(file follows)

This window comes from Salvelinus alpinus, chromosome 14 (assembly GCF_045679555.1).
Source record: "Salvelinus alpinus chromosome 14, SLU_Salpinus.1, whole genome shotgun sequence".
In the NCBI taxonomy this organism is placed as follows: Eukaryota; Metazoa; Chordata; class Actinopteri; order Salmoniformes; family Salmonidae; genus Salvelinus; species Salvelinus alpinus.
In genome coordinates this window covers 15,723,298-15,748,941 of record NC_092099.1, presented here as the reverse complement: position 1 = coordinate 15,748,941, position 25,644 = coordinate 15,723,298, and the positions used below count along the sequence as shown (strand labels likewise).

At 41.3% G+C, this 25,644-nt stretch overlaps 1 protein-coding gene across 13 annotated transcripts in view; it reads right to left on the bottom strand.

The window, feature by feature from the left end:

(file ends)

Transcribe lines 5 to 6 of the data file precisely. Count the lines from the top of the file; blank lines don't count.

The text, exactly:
At 41.3% G+C, this 25,644-nt stretch overlaps 1 protein-coding gene across 13 annotated transcripts in view; it reads right to left on the bottom strand.

The window, feature by feature from the left end: